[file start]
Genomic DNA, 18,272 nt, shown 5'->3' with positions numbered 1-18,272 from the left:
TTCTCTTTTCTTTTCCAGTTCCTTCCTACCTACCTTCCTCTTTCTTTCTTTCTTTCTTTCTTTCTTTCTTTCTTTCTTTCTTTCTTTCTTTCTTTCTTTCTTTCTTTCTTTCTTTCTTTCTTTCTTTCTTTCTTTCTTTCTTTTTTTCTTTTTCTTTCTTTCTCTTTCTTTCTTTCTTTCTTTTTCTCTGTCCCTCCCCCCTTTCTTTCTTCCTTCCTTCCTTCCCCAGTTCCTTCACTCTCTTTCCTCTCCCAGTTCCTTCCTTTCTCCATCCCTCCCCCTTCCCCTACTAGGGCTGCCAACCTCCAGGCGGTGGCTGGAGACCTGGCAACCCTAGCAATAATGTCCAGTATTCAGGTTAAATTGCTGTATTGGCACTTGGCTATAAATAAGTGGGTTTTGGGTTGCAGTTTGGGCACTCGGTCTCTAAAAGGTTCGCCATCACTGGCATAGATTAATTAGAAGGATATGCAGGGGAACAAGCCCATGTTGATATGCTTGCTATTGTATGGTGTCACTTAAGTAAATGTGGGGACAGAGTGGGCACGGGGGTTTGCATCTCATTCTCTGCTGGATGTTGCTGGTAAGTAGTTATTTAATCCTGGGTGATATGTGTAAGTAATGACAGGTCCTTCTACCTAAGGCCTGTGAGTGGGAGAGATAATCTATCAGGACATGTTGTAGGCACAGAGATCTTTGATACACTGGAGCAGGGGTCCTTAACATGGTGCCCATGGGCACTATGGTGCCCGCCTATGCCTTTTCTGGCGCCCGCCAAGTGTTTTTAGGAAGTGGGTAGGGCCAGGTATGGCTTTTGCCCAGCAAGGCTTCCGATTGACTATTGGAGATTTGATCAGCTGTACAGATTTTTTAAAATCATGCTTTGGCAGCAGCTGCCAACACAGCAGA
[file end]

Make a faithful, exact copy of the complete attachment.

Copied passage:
Genomic DNA, 18,272 nt, shown 5'->3' with positions numbered 1-18,272 from the left:
TTCTCTTTTCTTTTCCAGTTCCTTCCTACCTACCTTCCTCTTTCTTTCTTTCTTTCTTTCTTTCTTTCTTTCTTTCTTTCTTTCTTTCTTTCTTTCTTTCTTTCTTTCTTTCTTTCTTTCTTTCTTTCTTTCTTTCTTTCTTTTTTTCTTTTTCTTTCTTTCTCTTTCTTTCTTTCTTTCTTTTTCTCTGTCCCTCCCCCCTTTCTTTCTTCCTTCCTTCCTTCCCCAGTTCCTTCACTCTCTTTCCTCTCCCAGTTCCTTCCTTTCTCCATCCCTCCCCCTTCCCCTACTAGGGCTGCCAACCTCCAGGCGGTGGCTGGAGACCTGGCAACCCTAGCAATAATGTCCAGTATTCAGGTTAAATTGCTGTATTGGCACTTGGCTATAAATAAGTGGGTTTTGGGTTGCAGTTTGGGCACTCGGTCTCTAAAAGGTTCGCCATCACTGGCATAGATTAATTAGAAGGATATGCAGGGGAACAAGCCCATGTTGATATGCTTGCTATTGTATGGTGTCACTTAAGTAAATGTGGGGACAGAGTGGGCACGGGGGTTTGCATCTCATTCTCTGCTGGATGTTGCTGGTAAGTAGTTATTTAATCCTGGGTGATATGTGTAAGTAATGACAGGTCCTTCTACCTAAGGCCTGTGAGTGGGAGAGATAATCTATCAGGACATGTTGTAGGCACAGAGATCTTTGATACACTGGAGCAGGGGTCCTTAACATGGTGCCCATGGGCACTATGGTGCCCGCCTATGCCTTTTCTGGCGCCCGCCAAGTGTTTTTAGGAAGTGGGTAGGGCCAGGTATGGCTTTTGCCCAGCAAGGCTTCCGATTGACTATTGGAGATTTGATCAGCTGTACAGATTTTTTAAAATCATGCTTTGGCAGCAGCTGCCAACACAGCAGA